# Linearity and Optimum-Sampling in Photon-Counting Digital Holographic Microscopy

^{1}

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## Abstract

**:**

## 1. Introduction

## 2. Methods

#### 2.1. Optimum Sampling Conditions

_{N}= 2). Changing f in simulations means that the pixel size of the detector is changing. From Figure 5, it can be seen that the highest beating amplitude occurs when the input signal and the detector’s pixel are in phase. Also, note that some of the patterns depicted in Figure 5 resemble patterns in the recorded hologram, shown in Figure 1. Of course, with the increase of the sampling rate, the beatings fade out. Figure 6 shows a decrease in the beating effect for higher frequencies ($f\ge 2.5{f}_{N}$).

#### 2.2. Experimental Setup

^{2}, pixel size of 7.4 μm and full well capacity is 40,000 electrons. The PCD is a homemade one, based on a single-photon avalanche photodiode (SPAD) (model SAP500, LC) selected for low noise, cooled to −23 °C, and operated in Geiger mode. The detector features a maximum count rate of 10 Mcps and a dark count rate of 21 cps; for more details, see [27]. A small aperture was placed before the SPAD to increase the resolution. We used apertures of 1 μm and 2 μm which determined the resolution. Hologram recordings are made with the PCD during motorized movement of the translation stage. Thus, the pixel size is defined by the product of the speed at which the PCD moves and the integration time convoluted with the aperture size. Each line of a hologram was taken separately, always in the same direction, and during the transition to the next line, the recording was stopped. The maximum size of holograms taken with moving PCD was 3000 × 3000 pixels, and the recording time was 6 h. For smaller sizes, the recording time was shorter. The CCD camera recordings are used for comparison.

## 3. Results

#### 3.1. Nonlinear Recording

#### 3.2. Thin Metallic Filmbuckling

_{x}, assumed to be the same for every line, is deduced from simple Fourier analysis. Then each line j is fitted separately one after another with fitting parameters: A

_{j}the offset, B

_{j}the amplitude, and δ

_{j}the fundamental fringe shift of the line. For the start value regarding fitting the specific δ

_{j}, the previous value, δ

_{j}

_{−1}is taken. In this way, we avoid the phase jumps and obtain δ

_{j}value for each line. These values are smooth along the lines, except maybe at the region where the object is located. The overall smooth function of the shift, ∆(j), is then retrieved from the fitting of the δ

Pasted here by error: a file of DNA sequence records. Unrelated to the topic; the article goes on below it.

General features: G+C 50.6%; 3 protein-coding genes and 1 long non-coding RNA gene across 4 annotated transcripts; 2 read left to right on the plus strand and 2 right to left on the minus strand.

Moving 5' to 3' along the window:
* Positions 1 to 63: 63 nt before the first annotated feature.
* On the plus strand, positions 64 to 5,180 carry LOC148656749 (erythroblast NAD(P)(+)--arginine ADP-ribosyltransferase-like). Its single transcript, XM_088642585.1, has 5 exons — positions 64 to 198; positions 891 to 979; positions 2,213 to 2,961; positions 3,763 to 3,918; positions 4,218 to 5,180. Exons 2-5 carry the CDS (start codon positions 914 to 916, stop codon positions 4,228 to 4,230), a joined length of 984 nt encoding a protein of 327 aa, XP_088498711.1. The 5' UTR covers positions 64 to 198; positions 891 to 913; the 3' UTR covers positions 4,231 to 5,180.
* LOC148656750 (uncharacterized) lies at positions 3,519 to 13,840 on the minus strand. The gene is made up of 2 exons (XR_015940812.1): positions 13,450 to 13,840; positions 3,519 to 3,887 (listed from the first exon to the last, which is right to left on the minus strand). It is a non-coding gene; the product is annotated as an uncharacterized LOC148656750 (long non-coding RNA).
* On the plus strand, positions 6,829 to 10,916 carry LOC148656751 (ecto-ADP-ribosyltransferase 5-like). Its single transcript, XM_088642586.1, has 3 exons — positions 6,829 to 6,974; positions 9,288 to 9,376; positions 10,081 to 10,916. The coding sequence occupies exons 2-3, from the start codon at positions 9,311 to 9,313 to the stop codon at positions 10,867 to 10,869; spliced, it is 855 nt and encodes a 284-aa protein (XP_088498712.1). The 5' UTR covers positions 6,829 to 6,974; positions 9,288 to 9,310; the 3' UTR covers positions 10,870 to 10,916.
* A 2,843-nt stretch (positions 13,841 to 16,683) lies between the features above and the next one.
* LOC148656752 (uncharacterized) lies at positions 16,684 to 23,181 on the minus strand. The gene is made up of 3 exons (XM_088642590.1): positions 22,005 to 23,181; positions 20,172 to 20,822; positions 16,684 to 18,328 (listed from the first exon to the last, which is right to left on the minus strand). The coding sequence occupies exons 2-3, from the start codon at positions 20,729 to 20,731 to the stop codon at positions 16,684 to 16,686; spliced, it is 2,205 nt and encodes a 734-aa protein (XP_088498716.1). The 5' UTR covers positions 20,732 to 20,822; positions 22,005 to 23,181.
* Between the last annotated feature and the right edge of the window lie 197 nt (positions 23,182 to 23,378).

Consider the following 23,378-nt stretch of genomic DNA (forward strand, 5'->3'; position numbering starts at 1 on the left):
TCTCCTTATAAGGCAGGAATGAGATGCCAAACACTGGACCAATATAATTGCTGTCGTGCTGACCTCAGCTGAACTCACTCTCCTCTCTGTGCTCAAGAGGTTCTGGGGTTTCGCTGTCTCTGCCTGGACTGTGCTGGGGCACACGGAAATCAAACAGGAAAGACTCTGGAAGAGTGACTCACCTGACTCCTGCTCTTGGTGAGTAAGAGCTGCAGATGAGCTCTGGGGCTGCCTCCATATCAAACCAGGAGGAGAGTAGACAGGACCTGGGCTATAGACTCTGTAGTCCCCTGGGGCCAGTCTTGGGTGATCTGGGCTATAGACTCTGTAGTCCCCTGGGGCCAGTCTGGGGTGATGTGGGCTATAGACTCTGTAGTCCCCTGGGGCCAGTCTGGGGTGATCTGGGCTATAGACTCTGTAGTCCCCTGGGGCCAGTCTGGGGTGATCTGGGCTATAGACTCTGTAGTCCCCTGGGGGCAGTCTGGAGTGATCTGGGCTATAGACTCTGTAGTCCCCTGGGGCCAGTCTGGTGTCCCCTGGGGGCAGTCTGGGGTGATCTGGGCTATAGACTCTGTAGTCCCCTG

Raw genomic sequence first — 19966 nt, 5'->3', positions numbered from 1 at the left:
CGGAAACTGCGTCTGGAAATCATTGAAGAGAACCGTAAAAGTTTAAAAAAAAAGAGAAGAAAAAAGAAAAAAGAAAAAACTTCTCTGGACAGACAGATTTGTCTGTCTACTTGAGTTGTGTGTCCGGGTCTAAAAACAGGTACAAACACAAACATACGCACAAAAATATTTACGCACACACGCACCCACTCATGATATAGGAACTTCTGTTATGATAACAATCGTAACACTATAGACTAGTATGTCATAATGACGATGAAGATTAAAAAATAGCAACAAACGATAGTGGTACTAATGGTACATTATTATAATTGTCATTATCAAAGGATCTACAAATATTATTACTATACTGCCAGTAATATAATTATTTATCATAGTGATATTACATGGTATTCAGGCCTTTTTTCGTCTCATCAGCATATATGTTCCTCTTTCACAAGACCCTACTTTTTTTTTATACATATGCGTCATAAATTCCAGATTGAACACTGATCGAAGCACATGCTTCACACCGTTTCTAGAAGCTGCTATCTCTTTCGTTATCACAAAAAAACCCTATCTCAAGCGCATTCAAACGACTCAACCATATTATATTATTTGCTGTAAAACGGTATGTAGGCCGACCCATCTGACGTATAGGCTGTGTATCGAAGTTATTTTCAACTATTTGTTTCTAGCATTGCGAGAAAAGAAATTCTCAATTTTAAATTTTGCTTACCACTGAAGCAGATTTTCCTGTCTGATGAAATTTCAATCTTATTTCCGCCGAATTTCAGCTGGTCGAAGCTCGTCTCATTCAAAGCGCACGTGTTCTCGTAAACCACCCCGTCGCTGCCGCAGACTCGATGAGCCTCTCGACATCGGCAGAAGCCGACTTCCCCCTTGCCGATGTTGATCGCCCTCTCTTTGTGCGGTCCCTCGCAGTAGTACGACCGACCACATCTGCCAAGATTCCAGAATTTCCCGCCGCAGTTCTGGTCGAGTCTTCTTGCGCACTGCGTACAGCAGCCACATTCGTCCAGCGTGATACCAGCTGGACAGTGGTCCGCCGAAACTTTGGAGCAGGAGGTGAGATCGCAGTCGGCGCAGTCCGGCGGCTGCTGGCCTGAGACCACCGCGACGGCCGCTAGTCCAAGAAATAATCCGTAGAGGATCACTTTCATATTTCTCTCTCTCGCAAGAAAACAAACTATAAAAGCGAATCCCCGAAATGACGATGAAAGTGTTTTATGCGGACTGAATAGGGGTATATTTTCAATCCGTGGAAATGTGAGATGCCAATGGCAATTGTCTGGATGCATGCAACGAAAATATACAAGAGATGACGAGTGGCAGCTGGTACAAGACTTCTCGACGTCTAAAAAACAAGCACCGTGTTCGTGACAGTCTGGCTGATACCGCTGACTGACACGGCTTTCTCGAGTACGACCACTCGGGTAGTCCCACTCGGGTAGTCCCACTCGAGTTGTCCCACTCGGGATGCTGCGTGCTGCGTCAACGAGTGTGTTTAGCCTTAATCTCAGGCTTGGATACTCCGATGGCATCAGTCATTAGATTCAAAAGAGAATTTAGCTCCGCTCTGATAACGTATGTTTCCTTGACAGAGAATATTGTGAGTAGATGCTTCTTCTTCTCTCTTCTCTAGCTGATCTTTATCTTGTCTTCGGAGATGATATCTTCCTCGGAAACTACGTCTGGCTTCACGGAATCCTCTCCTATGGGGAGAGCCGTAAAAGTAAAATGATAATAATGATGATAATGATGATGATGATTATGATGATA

_{j}for j = 1, 2, …, N. In this fitting procedure, more weight is given to the lines on the edges, i.e., the regions of the hologram outside the object. An example of finding ∆(j) as polynomial $\Delta \left(j\right)={\displaystyle \sum}_{k=0}^{4}{c}_{k}{j}^{k}$ is shown in Figure 11.

## 4. Discussion

## Author Contributions

## Funding

## Conflicts of Interest

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**Figure 1.**Image plane hologram of the 1951 USAF resolution target recorded using the experimental setup described in Section 3. The inset shows the signal along one line of the hologram.

**Figure 3.**Numerical model of the signal digitization at Nyquist frequency. The lowest curve represents the original signal, the other curves from the bottom to the top are recordings for the phase shifts 0, π/8, π/4, 3π/8, and π/2.

**Figure 5.**The beating effect shown for the sampling frequencies around Nyquist frequency. The graphs show signals for f = 2.00, 2.05, 2.10, 2.20, 2.30, and 2.50 (from the bottom to the top).

**Figure 6.**The signals for the sampling frequencies above Nyquist show a decrease in beatings. From the bottom to the top: f = 2.05, 3.05, 4.05, 5.05, and 6.05.

**Figure 8.**Twyman-Green experimental setup. He-Ne, Helium-neon; M1and M2, mirrors; OBJ1-3, microscope objectives; PIN, pinhole; L1 and L2, lenses; BS1-2, beam splitters; AT1-2, neutral density filters; O, object; POL, polarizer; AP, aperture; PCD, single-photon counting detector; XY1, manual translation stage; and XY2, motorized translation stage.

**Figure 9.**(

**a**–

**d**): FT spectra recorded with CCD using ND filters on both beams with OD = 0, 1.0, 2.0 and 3.0, respectively. (

**e**–

**h**): FT spectra recorded with PCD using ND filters on both beams with OD = 0, 1.0, 2.0 and 3.0, respectively.

**Figure 10.**(

**a**–

**d**): FT spectra recorded with CCD using ND filters to attenuate the object beam with OD = 0, 0.6, 1.3, and 2.0, respectively. (

**e**–

**h**): FT spectra recorded with PCD using ND filters to attenuate the object beam with OD = 0, 0.6, 1.3, and 2.0, respectively.

**Figure 13.**Object reconstruction from the hologram (

**a**,

**c**), and object reconstruction from the interferogram (

**b**,

**d**). Pictures (

**a**,

**b**) depict the end of the telephone cord buckle, and (

**c**,

**d**) depict a poke in the thin film that caused inflation of the structure.

**Figure 14.**(

**a**): Phase picture of the object shown in Figure 13b, and (

**b**): phase values along the red line.

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**MDPI and ACS Style**

Demoli, N.; Abramović, D.; Milat, O.; Stipčević, M.; Skenderović, H.
Linearity and Optimum-Sampling in Photon-Counting Digital Holographic Microscopy. *Photonics* **2022**, *9*, 68.
https://doi.org/10.3390/photonics9020068

**AMA Style**

Demoli N, Abramović D, Milat O, Stipčević M, Skenderović H.
Linearity and Optimum-Sampling in Photon-Counting Digital Holographic Microscopy. *Photonics*. 2022; 9(2):68.
https://doi.org/10.3390/photonics9020068

**Chicago/Turabian Style**

Demoli, Nazif, Denis Abramović, Ognjen Milat, Mario Stipčević, and Hrvoje Skenderović.
2022. "Linearity and Optimum-Sampling in Photon-Counting Digital Holographic Microscopy" *Photonics* 9, no. 2: 68.
https://doi.org/10.3390/photonics9020068